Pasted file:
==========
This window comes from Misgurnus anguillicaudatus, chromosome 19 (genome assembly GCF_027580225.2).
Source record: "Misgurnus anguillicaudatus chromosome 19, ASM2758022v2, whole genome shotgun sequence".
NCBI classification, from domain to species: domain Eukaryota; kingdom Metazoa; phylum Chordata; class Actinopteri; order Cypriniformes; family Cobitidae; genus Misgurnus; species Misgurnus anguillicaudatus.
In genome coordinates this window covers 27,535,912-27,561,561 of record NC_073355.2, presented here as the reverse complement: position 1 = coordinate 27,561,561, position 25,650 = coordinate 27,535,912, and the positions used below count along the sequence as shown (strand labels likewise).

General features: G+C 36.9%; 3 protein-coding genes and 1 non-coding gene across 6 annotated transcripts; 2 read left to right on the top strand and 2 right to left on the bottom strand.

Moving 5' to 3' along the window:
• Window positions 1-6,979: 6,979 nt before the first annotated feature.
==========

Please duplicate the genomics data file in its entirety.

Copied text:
This window comes from Misgurnus anguillicaudatus, chromosome 19 (genome assembly GCF_027580225.2).
Source record: "Misgurnus anguillicaudatus chromosome 19, ASM2758022v2, whole genome shotgun sequence".
NCBI classification, from domain to species: domain Eukaryota; kingdom Metazoa; phylum Chordata; class Actinopteri; order Cypriniformes; family Cobitidae; genus Misgurnus; species Misgurnus anguillicaudatus.
In genome coordinates this window covers 27,535,912-27,561,561 of record NC_073355.2, presented here as the reverse complement: position 1 = coordinate 27,561,561, position 25,650 = coordinate 27,535,912, and the positions used below count along the sequence as shown (strand labels likewise).

General features: G+C 36.9%; 3 protein-coding genes and 1 non-coding gene across 6 annotated transcripts; 2 read left to right on the top strand and 2 right to left on the bottom strand.

Moving 5' to 3' along the window:
• Window positions 1-6,979: 6,979 nt before the first annotated feature.